In my post-Oscar haze, I remembered I wanted to share images from the Revolutionary Road sets with you right after I saw the movie, but I forgot. I was surprised that no one from the film, besides Michael Shannon, was nominated for an Academy Award, as all of the performances were excellent. This is a movie where the sets add so much to the story and give added insight about the characters. The Wheelers are a couple who hoped to live a bohemian Greenwich Village lifestyle in the late 1950s, but wind up trapped in suburbia. Their commitment to the mid-century colonial pictured above is a large part of the trap.
The house is slightly shabby on the outside due to neglect, as April, the wife, really does not care about impatiens, honey-do lists, or flowering up the mailbox. Inside the decor is in transition between Colonial Americana style and a Scandanavian, mid-century modern aesthetic. Plaid and floral patterns are pushed out for solid colors; frilly fussy furniture is replaced by pieces with cleaner lines, abstract art hangs on some of the old-fashioned wallpapered walls.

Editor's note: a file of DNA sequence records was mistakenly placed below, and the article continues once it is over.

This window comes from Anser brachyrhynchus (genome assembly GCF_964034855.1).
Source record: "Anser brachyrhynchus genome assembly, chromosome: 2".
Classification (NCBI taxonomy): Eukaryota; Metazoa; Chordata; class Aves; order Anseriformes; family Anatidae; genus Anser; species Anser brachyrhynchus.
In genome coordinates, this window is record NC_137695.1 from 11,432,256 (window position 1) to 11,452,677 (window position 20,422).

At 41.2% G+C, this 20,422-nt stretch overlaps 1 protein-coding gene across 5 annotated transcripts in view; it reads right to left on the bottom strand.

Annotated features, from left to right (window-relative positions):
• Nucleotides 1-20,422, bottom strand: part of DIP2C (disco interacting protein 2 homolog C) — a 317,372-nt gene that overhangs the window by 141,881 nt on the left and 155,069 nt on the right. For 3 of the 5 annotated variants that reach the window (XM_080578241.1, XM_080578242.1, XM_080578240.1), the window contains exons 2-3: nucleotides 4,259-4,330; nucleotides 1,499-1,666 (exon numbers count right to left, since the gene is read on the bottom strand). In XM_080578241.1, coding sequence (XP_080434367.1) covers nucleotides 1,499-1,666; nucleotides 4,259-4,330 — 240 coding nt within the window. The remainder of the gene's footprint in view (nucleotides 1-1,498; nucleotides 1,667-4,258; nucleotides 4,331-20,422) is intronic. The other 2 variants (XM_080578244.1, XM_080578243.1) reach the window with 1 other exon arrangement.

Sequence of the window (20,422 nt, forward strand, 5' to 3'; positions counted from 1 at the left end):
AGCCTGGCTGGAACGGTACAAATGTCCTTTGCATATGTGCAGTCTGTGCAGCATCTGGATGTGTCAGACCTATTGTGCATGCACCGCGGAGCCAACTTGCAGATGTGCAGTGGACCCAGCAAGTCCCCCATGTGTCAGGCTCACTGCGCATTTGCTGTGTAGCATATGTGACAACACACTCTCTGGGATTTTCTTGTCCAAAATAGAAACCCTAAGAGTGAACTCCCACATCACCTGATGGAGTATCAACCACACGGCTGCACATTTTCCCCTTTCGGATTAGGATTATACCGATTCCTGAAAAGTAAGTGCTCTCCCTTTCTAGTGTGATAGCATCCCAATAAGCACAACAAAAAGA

The hokey pine cabinets with the fussy hardware are relics that came with the house, yet the Wheelers have picked a Danish looking table and chairs for the kitchen.
The unused living room still has an older aesthetic…
…while the more casual rooms are filled with modern furniture.
The neighboring house, whose owners do not want anything beyond the surburban life, is still full of grandma furniture, which offers an interesting contrast:
It’s funny, though this movie takes place a few years before Mad Men, it’s uncanny how similar the Wheeler and the Draper home sets are, and how much the decor says about the changing times.